Her name is Lo Roberts, and she is the sitting president and CEO of Pride Houston. I know her personally, having worked with her personally for two straight years as Pride Houston’s volunteer committee chair before stepping down to devote my time strictly to About. And if there is one thing that I’ve known about Lo since the first time we met closer to three years ago, it’s this: she cares about the needs of community — the entire community. As a woman, Lo has faced her fair share of adversity, but as a queer, Black woman, Lo has broken more than just the glass ceiling by rising to what is arguably the highest-ranking LGBTQ office of any queer Houston organization. And it didn’t come without cost. Last year, I bore witness first hand and suffered through alongside the Board of Directors to have Frankie Quijano — Lo’s predecessor — expelled from Pride Houston when he refused to step down as president and CEO after Roberts was elected and sworn-in as president of the organization. It was a lengthy legal battle that garnered the attention of Houstonian’s and queer people internationally. Many of us working with Pride at the time — which included current sitting board members such as Jeremy Fain and Dan Cato — didn’t sleep much, were constantly bombarded with emails notifications, and walked around on eggshells for several months. I mean, at one point Quijano and his husband (who was also elected to the Board of Directors and later removed) put out a cease and desist order against About Magazine to stop writing any articles relating to Pride Houston in spite of the fact that we hadn’t written anything about Pride Houston at all. We were tired; we were exasperated; but we were never defeated. And that’s simply because there was a communal knowledge that in order for this community to be best served in all its many and various facets, we needed the representation of a a queer Black woman at the organization’s helm.
And while my time with Pride Houston was not without its ups-and-downs — that’s something any committed volunteer will eventually have to learn to handle when working with a group of other strong-minded and passionate individuals — it was overall one of the most rewarding experience of my life. And it wasn’t because the role was glitzy and glamorous. It most certainly was not. Working as a volunteer year-round and running a committee is a thankless job and one that is met with refute no matter what decisions you make. Rather, the job was overwhelmingly positive — even at the worst of times — because of the volunteers from the community — as many as 600 at a time — with whom I had the privilege to work.
These volunteers give up their time and their energy to make Pride happen because they believe in it. They do it — just like I did when I got involved almost three years ago — because they want to make a difference and they want to see themselves and people like them represented. This Pride isn’t a white, gay, male Pride. At least, it’s not supposed to be. It’s supposed to be a Pride for everyone in one of the most diverse cities in our nation — in the world. It’s the fourth largest Pride in the United States and it’s one that has a responsibility to represent and listen to the needs of all its community members — Black, trans, nonbinary, lesbian, Asian, or otherwise. It’s not what the community can do to serve Pride Houston, but what Pride Houston can do to serve the community. And I — as cognizant as I am about the lack in years past — am certain that this is a matter that is of great importance to President Lo Roberts.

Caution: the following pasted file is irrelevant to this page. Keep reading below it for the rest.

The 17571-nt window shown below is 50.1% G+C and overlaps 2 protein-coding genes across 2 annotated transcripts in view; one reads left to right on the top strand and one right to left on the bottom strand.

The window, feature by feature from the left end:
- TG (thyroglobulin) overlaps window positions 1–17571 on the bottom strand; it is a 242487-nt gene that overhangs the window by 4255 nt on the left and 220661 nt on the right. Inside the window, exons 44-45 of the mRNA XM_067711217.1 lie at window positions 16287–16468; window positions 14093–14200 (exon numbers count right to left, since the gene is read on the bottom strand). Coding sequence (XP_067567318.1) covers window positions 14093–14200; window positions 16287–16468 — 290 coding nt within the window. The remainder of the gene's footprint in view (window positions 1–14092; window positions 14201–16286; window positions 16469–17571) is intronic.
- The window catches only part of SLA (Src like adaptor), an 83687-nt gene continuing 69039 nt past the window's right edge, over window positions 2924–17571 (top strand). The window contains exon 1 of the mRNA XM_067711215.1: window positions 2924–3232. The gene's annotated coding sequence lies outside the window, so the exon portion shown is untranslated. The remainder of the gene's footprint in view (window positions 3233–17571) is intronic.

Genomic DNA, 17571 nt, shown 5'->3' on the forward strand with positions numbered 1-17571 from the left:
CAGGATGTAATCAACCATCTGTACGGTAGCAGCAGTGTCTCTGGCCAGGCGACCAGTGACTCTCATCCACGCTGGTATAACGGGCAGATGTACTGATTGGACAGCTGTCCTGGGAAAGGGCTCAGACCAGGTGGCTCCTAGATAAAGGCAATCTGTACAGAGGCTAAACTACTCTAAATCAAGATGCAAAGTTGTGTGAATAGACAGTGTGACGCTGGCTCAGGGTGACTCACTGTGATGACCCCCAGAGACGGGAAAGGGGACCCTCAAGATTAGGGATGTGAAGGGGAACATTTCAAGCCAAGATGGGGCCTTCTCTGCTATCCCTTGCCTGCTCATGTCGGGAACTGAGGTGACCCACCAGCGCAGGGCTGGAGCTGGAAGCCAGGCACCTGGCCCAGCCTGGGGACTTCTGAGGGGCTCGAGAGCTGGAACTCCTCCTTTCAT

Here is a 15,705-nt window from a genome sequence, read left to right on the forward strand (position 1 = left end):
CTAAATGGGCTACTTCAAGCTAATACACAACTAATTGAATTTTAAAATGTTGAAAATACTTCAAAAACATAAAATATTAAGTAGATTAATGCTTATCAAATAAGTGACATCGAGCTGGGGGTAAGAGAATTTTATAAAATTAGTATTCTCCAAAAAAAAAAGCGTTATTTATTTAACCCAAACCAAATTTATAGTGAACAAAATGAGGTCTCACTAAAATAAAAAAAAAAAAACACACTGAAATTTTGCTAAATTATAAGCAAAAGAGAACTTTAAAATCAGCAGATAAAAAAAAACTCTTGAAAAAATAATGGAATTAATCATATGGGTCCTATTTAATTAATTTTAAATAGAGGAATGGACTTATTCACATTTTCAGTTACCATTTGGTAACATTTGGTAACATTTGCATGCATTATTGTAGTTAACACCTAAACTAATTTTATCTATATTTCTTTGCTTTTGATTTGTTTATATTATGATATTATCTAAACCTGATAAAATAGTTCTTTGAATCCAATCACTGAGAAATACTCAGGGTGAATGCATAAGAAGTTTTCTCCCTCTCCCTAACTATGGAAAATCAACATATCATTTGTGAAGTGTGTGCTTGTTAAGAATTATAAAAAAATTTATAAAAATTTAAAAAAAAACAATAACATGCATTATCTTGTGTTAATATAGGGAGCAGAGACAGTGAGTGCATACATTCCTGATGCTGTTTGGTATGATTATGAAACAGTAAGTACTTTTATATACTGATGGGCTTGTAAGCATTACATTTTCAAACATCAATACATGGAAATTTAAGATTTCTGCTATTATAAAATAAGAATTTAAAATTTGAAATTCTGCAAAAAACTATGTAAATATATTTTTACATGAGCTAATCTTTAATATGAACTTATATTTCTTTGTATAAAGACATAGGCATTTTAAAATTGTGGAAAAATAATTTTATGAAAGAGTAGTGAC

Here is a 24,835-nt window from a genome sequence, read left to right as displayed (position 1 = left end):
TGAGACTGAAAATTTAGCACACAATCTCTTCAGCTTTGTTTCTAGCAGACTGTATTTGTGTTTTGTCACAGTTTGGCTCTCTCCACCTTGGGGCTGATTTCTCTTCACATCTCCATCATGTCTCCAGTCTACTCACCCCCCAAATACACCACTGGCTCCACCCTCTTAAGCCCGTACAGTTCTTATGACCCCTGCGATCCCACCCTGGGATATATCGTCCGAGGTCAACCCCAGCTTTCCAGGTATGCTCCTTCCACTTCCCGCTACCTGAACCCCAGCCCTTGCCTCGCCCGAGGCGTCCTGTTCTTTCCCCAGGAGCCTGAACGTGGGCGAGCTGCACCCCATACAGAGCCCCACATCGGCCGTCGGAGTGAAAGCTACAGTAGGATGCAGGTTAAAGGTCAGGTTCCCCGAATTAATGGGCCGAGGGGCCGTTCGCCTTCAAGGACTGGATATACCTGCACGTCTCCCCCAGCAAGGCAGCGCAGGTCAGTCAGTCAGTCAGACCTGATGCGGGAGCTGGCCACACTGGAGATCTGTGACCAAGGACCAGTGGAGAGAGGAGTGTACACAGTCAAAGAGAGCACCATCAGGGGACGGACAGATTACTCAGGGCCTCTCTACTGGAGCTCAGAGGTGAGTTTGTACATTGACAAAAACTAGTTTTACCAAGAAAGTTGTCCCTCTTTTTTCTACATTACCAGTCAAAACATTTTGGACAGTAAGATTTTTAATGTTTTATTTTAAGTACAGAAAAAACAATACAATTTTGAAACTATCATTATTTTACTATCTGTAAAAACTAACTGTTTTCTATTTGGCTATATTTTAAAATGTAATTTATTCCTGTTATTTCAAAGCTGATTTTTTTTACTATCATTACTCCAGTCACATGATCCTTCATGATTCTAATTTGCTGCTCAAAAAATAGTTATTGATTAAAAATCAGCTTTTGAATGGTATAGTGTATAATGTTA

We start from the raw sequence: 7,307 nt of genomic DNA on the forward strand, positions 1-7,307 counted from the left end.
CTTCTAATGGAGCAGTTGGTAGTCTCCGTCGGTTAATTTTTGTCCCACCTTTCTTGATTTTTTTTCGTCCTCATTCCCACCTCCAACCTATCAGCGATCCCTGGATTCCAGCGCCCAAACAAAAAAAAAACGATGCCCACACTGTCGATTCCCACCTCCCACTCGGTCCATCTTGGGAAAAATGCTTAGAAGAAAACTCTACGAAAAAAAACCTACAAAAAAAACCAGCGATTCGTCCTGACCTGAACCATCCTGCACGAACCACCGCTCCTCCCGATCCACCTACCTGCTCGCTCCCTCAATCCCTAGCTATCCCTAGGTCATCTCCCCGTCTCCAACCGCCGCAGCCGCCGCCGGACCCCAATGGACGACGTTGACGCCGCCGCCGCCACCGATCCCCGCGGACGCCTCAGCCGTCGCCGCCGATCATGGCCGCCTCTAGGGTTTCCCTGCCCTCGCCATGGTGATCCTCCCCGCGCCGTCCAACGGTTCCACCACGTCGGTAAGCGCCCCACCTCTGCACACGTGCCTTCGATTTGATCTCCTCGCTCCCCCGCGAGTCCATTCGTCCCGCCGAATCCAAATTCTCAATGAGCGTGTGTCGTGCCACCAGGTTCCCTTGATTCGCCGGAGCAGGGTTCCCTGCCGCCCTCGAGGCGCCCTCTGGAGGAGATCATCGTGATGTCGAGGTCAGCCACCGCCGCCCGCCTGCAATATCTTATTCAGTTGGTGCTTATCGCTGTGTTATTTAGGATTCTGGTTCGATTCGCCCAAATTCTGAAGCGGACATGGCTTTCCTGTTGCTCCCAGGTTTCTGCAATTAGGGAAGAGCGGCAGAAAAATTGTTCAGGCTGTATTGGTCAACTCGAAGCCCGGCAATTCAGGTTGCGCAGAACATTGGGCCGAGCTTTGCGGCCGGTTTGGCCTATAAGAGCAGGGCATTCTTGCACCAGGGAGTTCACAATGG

The reason I bring this up to you, Houstonians, is because I would like to present you with a challenge. Right now, Pride Houston, Inc. is taking applications for their Board of Directors — the folks who call the shots and who make the decisions as to how to best serve the community. And I challenge you — all of you and mostly those of you who feel like you aren’t being represented in the community and that want to make a change — to follow this link and throw your hat into the ring to be a part of the change to Houston’s LGBTQIA community, as well as to the newly envisioned Pride Houston that Roberts and her team are blueprinting for the years to come. It may be a thankless job, it may be one that seems hopeless, but here’s the thing: nothing in the world ever changes until we make the effort to change it. Nothing in the world is bigger than us if we are a part of it. Nothing is impossible if we sweep the dirt off the path just a little bit further. But most importantly, nothing serves our community better than when the community is represented by people who have suffered the similar unique adversities that the community has. And that starts with representation. And Pride Houston not only needs but wants to be representative right now.